I feel like this movement has come a long way in the past two years, to the point where you have vendors like Brightree and Mediware positioning themselves and their software solutions for, not just HME and home infusion and home health, but post-acute care and all it entails (see stories in the May issue).

This year, we’ll have another panel of providers, but this group is more established in its partnerships and agreements. We’ll also have a presentation by a person inside a growing health system whose job it is to build a post-acute care presence in its existing and new markets.

One of the providers on the panel put the importance of this movement this way:

“I have long seen that as an industry we needed to transition into relationship marketing rather than just service marketing. In this line of thinking, it means being in a position to offer a solution to a community, network, organization at the moment that a problem is trying to be solved. This may mean decreasing re-admissions, increasing compliance, etc.”

It’s forward-thinking stuff.

We plan to announce the educational program for the Summit in May. Keep an eye out.

by: Liz Beaulieu - Monday, March 17, 2014

Here's a sneak peek at The Braff Group M&A Insider for the April issue:

Commentary from The Braff Group:

This month, we examine how M&A transaction volume in HME compares with other healthcare service sectors. Even with a 45% fall off in HME deal volume in 2013 vs. 2012, the sector still accounted for a sizeable 19% of the 300 deals completed this past year. Leading the way in 2013 was home health, which, despite an increasingly challenging reimbursement climate and a marked increase in its risk profile, nevertheless accounted for nearly one-third of all healthcare service deals.  But the sector to watch out for is behavioral health.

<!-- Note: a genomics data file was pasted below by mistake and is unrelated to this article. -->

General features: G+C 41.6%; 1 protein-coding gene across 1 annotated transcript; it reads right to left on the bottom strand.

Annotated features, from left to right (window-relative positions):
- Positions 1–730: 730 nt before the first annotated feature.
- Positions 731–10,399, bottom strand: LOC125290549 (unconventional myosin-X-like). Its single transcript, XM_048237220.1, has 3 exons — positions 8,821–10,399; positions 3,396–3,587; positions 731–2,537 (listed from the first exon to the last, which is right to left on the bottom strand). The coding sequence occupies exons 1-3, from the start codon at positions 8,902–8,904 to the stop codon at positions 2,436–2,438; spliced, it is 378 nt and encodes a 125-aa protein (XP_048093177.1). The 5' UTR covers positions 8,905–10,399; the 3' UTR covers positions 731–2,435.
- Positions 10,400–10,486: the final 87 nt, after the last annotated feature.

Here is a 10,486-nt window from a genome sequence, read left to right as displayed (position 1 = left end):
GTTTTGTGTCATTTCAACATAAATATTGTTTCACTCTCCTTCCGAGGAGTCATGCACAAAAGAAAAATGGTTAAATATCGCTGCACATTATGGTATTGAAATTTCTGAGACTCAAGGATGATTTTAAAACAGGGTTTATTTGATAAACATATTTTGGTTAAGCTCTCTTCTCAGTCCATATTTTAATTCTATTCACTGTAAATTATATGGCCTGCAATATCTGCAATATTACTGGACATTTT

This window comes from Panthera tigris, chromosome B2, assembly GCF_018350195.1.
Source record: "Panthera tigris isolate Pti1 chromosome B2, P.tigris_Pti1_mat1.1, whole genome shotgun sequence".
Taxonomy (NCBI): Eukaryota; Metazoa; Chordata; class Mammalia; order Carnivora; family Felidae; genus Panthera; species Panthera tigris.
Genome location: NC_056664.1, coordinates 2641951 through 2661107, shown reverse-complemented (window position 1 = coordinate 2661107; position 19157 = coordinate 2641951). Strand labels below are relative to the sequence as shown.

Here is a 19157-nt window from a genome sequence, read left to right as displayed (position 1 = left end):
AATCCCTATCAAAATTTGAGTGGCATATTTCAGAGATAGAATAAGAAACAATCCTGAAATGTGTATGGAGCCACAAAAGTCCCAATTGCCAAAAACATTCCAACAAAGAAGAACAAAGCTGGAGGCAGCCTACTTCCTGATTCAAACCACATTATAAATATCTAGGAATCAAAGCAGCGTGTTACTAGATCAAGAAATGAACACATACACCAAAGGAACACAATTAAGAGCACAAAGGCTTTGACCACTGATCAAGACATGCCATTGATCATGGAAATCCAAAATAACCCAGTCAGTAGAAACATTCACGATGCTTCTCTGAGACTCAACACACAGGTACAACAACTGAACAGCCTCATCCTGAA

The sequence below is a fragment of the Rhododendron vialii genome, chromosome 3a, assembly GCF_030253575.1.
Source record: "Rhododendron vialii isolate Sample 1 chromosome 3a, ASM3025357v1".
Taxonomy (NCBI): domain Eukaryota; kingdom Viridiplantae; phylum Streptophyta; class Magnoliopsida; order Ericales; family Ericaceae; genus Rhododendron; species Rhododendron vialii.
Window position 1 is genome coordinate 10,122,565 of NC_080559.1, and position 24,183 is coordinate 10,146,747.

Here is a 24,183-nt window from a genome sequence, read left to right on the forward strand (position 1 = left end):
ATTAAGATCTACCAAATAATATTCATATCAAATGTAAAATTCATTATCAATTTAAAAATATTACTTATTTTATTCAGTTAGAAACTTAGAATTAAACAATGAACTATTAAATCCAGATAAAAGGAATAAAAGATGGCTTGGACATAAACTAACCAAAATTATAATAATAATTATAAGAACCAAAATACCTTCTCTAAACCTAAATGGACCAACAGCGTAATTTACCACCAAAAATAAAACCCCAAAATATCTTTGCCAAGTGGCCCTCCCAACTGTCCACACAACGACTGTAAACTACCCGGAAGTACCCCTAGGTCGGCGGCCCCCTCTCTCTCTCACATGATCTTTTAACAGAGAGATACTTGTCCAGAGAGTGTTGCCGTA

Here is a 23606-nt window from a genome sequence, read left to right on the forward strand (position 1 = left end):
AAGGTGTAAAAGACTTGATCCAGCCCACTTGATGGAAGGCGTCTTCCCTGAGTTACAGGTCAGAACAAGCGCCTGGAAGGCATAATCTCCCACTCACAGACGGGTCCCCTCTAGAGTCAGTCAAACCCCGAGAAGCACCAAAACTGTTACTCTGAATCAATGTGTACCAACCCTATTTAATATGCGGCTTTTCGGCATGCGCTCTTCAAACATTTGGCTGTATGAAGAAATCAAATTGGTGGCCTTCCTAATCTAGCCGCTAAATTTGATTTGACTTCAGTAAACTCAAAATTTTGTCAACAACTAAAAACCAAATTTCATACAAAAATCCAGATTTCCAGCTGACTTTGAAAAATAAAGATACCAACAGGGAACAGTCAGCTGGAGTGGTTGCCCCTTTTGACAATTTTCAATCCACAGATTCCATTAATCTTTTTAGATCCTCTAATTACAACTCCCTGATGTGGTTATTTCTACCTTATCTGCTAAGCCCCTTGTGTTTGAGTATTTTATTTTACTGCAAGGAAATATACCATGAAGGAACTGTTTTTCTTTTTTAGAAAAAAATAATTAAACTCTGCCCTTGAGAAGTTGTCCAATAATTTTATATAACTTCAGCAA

by: Liz Beaulieu - Friday, February 28, 2014

I was as surprised as the next person to see this week’s advance notice of proposed rule making from CMS detailing its plans to not only spread bid pricing to non-bid areas (I guess we knew that one was coming), but also possibly change the game entirely by bundling payments for certain HME like CPAP devices.

That’s “bigger than competitive bidding itself,” one provider told me.

CMS says about the move: “We believe it may be appropriate to modify the Medicare payment structure for certain DME under the competitive bidding program by requesting a single bid for furnishing all related items and services needed on a monthly basis (that is, rented equipment, replacement of supplies and accessories, repair or rented equipment, etc.).”

Sticking with CPAP, that means the CPAP device rental, masks, tubing, humidifier, maintenance and servicing.

Bundling payments, CMS argues, could make the bid program more streamlined—for providers, for beneficiaries and for the agency. By way of example, CMS had this to say about capped-rental items:

Suppliers: “The suppliers would no longer have to worry about counting rental months to determine when they might be losing title to certain items in their inventory.”

Beneficiaries: “These changes could also benefit patients who would no longer have to arrange for repair of patient-owned equipment or worry about servicing patient-owned equipment for which a manufacturer no longer makes replacement parts available.”

CMS: “From a program standpoint, the payment rules for capped rental items are complicated and onerous to administer. The program must keep track of separate payment, coverage, medical necessity, and other rules for hundreds of related codes for replacement supplies and accessories used with the base equipment as well as labor and parts associated with repairing patient-owned equipment. In addition, claims processing systems must count rental months and contractors must identify when legitimate breaks in continuous use occur and can result in the start of new capped rental periods. This leads to costly and complicated claims processing systems and edits for processing millions of claims for these items and services.”

Bundling, as you know, has become a bit of a trend in health care. First, there are the managed care companies to whom an increasing number of state Medicaid programs pay a lump sum per patient for managing care, regardless of the services provided.